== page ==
1898 - SLAIN BY A FALLING ROOF - Its Collapse on a New Theatre In Detroit Buries Workmen. - OVER HALF A SCORE KILLED.
Nearly Twenty Men Are Injured – The Roof Fell Without Warning and Buried the Workmen Beneath the Ruins – Not a Man Escaped Unwounded – The Building Was Uncompleted.
DETROIT, Mich. (Special). - The new five-story Wonderland Theatre Building is now in ruins, and fifteen lives have been sacrificed by an appalling accident, which occurred therein Saturday afternoon.
Shortly before 2 o'clock, while some thirty-five men were at work in various parts of the unfinished theatre, the roof fell in without a second's warning. Nearly every workman was carried down into the theatre pit, the top gallery was crushed down upon the lower gallery, forming a slope, down which slid broken steel girders, planks, timbers, brick and a great quantity of cement from the roof, and carrying along a struggling mass of men into the pit below. Very few of the workmen escaped injury. The front wall of the building remained intact, but the east wall bulged and threatened to fall.
Some of the dead are:
JOHN CRESCELSKI, laborer; JAMES GEGERACHKO, laborer; AUGUST JANUSCHOWASKI, laborer; CORNELIUS McCARRON, lather; THEODORE MARTENS, laborer; AUGUST SALLUCH, laborer; MARTIN SHAFER, painter; GEORGE W. WHITE, tinner; PETER CONNORS, lather; JACOB LOWEN, metal polisher; FRANK WOLFE and ? BETTS, cornice makers, and O. MULLEN.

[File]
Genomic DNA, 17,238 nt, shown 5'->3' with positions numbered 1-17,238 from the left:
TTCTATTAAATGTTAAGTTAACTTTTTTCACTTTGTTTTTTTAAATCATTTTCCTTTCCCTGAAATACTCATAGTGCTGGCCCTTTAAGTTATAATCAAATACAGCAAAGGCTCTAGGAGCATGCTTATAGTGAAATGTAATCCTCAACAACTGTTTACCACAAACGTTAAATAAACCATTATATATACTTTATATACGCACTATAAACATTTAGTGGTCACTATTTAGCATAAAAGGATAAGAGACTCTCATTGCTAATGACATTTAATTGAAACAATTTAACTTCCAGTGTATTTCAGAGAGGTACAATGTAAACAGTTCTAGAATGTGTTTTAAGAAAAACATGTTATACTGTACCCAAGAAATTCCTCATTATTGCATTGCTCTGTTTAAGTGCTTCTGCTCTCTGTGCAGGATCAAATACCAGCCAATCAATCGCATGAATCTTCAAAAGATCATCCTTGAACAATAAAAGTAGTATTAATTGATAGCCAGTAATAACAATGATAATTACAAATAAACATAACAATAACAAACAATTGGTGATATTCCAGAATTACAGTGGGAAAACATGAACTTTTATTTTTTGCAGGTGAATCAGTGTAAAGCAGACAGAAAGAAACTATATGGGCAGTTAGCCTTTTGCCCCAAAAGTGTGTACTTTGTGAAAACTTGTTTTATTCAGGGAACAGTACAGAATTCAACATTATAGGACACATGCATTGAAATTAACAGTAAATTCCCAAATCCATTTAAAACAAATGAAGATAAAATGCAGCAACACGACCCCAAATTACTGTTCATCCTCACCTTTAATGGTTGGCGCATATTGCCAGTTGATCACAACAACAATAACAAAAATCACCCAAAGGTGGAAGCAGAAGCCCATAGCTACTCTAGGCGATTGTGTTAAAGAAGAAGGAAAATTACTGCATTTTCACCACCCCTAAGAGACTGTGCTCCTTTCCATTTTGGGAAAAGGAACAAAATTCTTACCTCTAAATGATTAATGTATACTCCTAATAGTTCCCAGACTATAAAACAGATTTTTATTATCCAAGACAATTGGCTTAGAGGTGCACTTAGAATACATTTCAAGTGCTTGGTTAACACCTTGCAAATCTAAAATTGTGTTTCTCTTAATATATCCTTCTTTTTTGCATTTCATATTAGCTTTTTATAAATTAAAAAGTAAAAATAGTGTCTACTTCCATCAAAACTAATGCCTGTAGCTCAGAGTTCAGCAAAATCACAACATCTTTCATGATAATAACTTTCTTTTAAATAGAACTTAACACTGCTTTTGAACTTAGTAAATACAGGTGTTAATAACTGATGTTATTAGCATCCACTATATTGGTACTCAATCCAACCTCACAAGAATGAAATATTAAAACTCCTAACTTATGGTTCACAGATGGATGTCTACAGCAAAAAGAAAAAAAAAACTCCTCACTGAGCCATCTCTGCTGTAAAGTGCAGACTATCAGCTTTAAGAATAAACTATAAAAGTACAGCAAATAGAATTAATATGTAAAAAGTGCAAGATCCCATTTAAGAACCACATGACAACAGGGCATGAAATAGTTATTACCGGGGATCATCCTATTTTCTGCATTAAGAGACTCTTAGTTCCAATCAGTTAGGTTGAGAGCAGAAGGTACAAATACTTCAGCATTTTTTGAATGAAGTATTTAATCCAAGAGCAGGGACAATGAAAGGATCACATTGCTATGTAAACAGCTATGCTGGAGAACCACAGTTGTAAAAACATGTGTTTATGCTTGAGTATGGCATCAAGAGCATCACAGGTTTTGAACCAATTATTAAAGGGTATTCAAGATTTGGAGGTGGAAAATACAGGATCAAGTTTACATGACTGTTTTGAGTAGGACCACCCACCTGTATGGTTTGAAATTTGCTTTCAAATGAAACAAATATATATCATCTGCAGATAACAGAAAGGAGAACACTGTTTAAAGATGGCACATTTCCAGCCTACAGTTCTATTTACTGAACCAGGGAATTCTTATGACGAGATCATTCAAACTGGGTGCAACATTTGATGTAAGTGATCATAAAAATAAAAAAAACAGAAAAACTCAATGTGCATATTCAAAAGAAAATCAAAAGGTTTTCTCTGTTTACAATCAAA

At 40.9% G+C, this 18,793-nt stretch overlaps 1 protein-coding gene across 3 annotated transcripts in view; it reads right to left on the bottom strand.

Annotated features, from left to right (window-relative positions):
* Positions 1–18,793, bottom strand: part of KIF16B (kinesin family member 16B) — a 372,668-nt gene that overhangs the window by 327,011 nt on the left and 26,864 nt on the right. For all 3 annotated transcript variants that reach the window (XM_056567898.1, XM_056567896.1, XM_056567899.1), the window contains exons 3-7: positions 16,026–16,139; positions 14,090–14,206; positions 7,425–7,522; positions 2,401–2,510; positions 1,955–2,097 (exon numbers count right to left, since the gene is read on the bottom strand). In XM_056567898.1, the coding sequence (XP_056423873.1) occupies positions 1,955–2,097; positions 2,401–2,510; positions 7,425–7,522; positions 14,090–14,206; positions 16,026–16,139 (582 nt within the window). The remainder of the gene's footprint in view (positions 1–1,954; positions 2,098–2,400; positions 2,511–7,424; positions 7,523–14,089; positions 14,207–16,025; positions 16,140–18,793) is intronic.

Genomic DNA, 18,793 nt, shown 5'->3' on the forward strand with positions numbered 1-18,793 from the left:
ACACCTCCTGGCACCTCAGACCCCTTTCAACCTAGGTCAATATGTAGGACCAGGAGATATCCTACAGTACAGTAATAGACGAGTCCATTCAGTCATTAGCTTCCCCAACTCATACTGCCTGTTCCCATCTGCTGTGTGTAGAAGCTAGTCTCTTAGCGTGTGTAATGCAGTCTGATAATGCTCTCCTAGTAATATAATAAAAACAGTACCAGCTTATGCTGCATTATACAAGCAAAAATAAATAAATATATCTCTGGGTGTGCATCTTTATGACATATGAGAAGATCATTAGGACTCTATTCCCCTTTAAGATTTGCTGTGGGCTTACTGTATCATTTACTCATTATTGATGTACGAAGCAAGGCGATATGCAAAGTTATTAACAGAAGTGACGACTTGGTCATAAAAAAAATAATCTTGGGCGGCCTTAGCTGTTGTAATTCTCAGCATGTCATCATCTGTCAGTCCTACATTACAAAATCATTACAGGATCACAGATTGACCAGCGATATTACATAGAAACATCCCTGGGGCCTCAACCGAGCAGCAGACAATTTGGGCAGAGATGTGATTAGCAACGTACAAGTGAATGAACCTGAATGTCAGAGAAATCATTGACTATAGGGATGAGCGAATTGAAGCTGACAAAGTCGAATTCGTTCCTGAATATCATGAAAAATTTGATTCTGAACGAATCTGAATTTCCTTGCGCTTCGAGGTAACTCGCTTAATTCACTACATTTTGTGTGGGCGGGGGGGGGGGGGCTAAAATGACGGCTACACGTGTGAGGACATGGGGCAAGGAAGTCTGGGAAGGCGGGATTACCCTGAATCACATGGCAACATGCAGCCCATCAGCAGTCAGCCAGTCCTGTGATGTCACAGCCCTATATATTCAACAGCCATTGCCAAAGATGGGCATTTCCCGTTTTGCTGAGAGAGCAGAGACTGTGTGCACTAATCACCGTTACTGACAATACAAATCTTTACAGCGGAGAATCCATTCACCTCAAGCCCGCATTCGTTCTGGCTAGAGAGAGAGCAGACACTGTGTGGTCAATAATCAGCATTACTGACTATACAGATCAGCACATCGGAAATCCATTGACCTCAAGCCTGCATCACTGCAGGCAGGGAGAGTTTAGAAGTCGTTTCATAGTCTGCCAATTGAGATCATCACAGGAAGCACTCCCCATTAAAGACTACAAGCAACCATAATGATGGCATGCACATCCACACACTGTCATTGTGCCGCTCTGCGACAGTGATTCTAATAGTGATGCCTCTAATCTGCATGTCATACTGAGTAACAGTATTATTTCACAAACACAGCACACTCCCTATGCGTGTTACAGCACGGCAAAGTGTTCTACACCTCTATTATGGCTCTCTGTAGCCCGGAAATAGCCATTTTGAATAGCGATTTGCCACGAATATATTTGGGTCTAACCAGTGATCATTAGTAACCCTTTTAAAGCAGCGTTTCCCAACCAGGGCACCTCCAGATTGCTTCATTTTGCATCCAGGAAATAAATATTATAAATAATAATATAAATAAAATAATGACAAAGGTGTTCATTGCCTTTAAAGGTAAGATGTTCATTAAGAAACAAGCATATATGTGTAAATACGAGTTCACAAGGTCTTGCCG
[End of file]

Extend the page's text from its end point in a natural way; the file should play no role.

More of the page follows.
Nearly a score of workingmen were injured, and out of this number two are considered as unlikely to recover.
The cause of the catastrophe seems to have been too much weight on the roof and faulty steel beams used in its construction. The top of the roof was of cement about eight inches thick, and many builders lean to the opinion that his was too heavy for the supporting steel work. Others claim that the fault lies in the steel work, which, they allege, was of poor quality. Several of the beams snapped off sharp, instead of bending.
The walls, steel work and roof were the only completed portions of the Wonderland, without floors or interior finish. The property is owned by PATRICK WIGGINS, partner of JAMES H. MOORE in his combined theatre and museum enterprises.
The Cranbury Press
November 11, 1898
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